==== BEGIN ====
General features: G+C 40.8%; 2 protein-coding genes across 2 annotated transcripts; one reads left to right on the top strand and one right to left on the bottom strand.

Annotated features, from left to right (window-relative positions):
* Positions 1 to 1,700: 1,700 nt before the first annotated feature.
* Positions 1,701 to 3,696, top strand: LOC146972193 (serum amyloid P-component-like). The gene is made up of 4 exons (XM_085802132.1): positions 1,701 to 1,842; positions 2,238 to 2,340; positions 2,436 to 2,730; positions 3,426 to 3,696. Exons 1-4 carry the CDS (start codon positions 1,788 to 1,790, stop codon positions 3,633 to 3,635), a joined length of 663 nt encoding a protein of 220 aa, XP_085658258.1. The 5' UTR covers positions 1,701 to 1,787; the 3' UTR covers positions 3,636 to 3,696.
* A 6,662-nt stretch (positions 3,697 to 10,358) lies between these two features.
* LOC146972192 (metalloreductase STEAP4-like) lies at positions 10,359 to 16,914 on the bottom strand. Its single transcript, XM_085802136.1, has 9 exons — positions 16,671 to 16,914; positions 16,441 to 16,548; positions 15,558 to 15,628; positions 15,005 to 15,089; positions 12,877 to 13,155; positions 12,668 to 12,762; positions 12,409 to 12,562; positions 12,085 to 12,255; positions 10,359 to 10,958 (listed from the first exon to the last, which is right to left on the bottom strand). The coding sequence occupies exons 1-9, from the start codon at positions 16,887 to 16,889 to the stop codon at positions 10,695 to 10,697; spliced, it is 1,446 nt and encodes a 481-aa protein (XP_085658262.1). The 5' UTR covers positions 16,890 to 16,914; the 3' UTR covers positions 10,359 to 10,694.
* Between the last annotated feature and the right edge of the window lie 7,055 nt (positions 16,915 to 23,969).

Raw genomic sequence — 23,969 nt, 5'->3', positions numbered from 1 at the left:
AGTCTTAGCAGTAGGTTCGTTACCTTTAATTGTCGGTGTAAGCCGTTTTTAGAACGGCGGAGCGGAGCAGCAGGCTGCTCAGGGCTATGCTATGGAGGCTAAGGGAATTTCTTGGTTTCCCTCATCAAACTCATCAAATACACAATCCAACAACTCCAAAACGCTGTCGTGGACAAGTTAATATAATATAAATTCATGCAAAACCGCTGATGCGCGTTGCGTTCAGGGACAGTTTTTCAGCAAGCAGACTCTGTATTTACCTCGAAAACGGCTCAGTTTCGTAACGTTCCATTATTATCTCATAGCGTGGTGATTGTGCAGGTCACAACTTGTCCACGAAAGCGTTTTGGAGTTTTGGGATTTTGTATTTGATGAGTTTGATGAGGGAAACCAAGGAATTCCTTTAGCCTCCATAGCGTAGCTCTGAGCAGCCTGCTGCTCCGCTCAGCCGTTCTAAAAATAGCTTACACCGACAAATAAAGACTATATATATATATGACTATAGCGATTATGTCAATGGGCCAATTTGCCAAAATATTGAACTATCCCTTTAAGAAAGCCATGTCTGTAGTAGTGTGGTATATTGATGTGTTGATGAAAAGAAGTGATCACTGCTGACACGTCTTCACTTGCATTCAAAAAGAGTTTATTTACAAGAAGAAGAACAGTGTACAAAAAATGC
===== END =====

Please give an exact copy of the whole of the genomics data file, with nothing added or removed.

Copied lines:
General features: G+C 40.8%; 2 protein-coding genes across 2 annotated transcripts; one reads left to right on the top strand and one right to left on the bottom strand.

Annotated features, from left to right (window-relative positions):
* Positions 1 to 1,700: 1,700 nt before the first annotated feature.
* Positions 1,701 to 3,696, top strand: LOC146972193 (serum amyloid P-component-like). The gene is made up of 4 exons (XM_085802132.1): positions 1,701 to 1,842; positions 2,238 to 2,340; positions 2,436 to 2,730; positions 3,426 to 3,696. Exons 1-4 carry the CDS (start codon positions 1,788 to 1,790, stop codon positions 3,633 to 3,635), a joined length of 663 nt encoding a protein of 220 aa, XP_085658258.1. The 5' UTR covers positions 1,701 to 1,787; the 3' UTR covers positions 3,636 to 3,696.
* A 6,662-nt stretch (positions 3,697 to 10,358) lies between these two features.
* LOC146972192 (metalloreductase STEAP4-like) lies at positions 10,359 to 16,914 on the bottom strand. Its single transcript, XM_085802136.1, has 9 exons — positions 16,671 to 16,914; positions 16,441 to 16,548; positions 15,558 to 15,628; positions 15,005 to 15,089; positions 12,877 to 13,155; positions 12,668 to 12,762; positions 12,409 to 12,562; positions 12,085 to 12,255; positions 10,359 to 10,958 (listed from the first exon to the last, which is right to left on the bottom strand). The coding sequence occupies exons 1-9, from the start codon at positions 16,887 to 16,889 to the stop codon at positions 10,695 to 10,697; spliced, it is 1,446 nt and encodes a 481-aa protein (XP_085658262.1). The 5' UTR covers positions 16,890 to 16,914; the 3' UTR covers positions 10,359 to 10,694.
* Between the last annotated feature and the right edge of the window lie 7,055 nt (positions 16,915 to 23,969).

Raw genomic sequence — 23,969 nt, 5'->3', positions numbered from 1 at the left:
AGTCTTAGCAGTAGGTTCGTTACCTTTAATTGTCGGTGTAAGCCGTTTTTAGAACGGCGGAGCGGAGCAGCAGGCTGCTCAGGGCTATGCTATGGAGGCTAAGGGAATTTCTTGGTTTCCCTCATCAAACTCATCAAATACACAATCCAACAACTCCAAAACGCTGTCGTGGACAAGTTAATATAATATAAATTCATGCAAAACCGCTGATGCGCGTTGCGTTCAGGGACAGTTTTTCAGCAAGCAGACTCTGTATTTACCTCGAAAACGGCTCAGTTTCGTAACGTTCCATTATTATCTCATAGCGTGGTGATTGTGCAGGTCACAACTTGTCCACGAAAGCGTTTTGGAGTTTTGGGATTTTGTATTTGATGAGTTTGATGAGGGAAACCAAGGAATTCCTTTAGCCTCCATAGCGTAGCTCTGAGCAGCCTGCTGCTCCGCTCAGCCGTTCTAAAAATAGCTTACACCGACAAATAAAGACTATATATATATATGACTATAGCGATTATGTCAATGGGCCAATTTGCCAAAATATTGAACTATCCCTTTAAGAAAGCCATGTCTGTAGTAGTGTGGTATATTGATGTGTTGATGAAAAGAAGTGATCACTGCTGACACGTCTTCACTTGCATTCAAAAAGAGTTTATTTACAAGAAGAAGAACAGTGTACAAAAAATGC